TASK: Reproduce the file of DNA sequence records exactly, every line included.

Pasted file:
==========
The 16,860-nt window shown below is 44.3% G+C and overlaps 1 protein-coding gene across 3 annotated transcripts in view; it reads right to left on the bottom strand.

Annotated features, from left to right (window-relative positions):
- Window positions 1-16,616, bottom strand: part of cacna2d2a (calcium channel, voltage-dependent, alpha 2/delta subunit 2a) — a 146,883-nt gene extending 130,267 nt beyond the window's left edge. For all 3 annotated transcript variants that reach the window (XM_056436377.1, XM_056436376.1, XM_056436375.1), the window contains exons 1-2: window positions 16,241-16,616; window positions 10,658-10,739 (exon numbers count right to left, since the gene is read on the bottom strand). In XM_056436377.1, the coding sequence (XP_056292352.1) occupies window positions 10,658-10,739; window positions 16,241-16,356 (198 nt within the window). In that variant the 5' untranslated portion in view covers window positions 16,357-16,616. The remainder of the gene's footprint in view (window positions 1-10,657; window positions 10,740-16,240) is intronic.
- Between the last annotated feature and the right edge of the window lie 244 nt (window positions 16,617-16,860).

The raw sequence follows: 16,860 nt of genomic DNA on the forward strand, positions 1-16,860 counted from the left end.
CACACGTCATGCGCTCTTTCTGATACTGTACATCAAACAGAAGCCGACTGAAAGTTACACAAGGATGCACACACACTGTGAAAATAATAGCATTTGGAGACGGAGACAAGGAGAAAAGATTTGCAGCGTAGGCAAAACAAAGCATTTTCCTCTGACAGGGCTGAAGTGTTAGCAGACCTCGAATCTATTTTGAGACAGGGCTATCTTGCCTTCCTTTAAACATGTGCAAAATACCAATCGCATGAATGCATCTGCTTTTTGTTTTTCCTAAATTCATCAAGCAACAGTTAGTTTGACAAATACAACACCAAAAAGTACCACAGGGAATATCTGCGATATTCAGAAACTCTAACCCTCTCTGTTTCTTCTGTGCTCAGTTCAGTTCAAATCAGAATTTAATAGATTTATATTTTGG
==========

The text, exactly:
The 16,860-nt window shown below is 44.3% G+C and overlaps 1 protein-coding gene across 3 annotated transcripts in view; it reads right to left on the bottom strand.

Annotated features, from left to right (window-relative positions):
- Window positions 1-16,616, bottom strand: part of cacna2d2a (calcium channel, voltage-dependent, alpha 2/delta subunit 2a) — a 146,883-nt gene extending 130,267 nt beyond the window's left edge. For all 3 annotated transcript variants that reach the window (XM_056436377.1, XM_056436376.1, XM_056436375.1), the window contains exons 1-2: window positions 16,241-16,616; window positions 10,658-10,739 (exon numbers count right to left, since the gene is read on the bottom strand). In XM_056436377.1, the coding sequence (XP_056292352.1) occupies window positions 10,658-10,739; window positions 16,241-16,356 (198 nt within the window). In that variant the 5' untranslated portion in view covers window positions 16,357-16,616. The remainder of the gene's footprint in view (window positions 1-10,657; window positions 10,740-16,240) is intronic.
- Between the last annotated feature and the right edge of the window lie 244 nt (window positions 16,617-16,860).

The raw sequence follows: 16,860 nt of genomic DNA on the forward strand, positions 1-16,860 counted from the left end.
CACACGTCATGCGCTCTTTCTGATACTGTACATCAAACAGAAGCCGACTGAAAGTTACACAAGGATGCACACACACTGTGAAAATAATAGCATTTGGAGACGGAGACAAGGAGAAAAGATTTGCAGCGTAGGCAAAACAAAGCATTTTCCTCTGACAGGGCTGAAGTGTTAGCAGACCTCGAATCTATTTTGAGACAGGGCTATCTTGCCTTCCTTTAAACATGTGCAAAATACCAATCGCATGAATGCATCTGCTTTTTGTTTTTCCTAAATTCATCAAGCAACAGTTAGTTTGACAAATACAACACCAAAAAGTACCACAGGGAATATCTGCGATATTCAGAAACTCTAACCCTCTCTGTTTCTTCTGTGCTCAGTTCAGTTCAAATCAGAATTTAATAGATTTATATTTTGG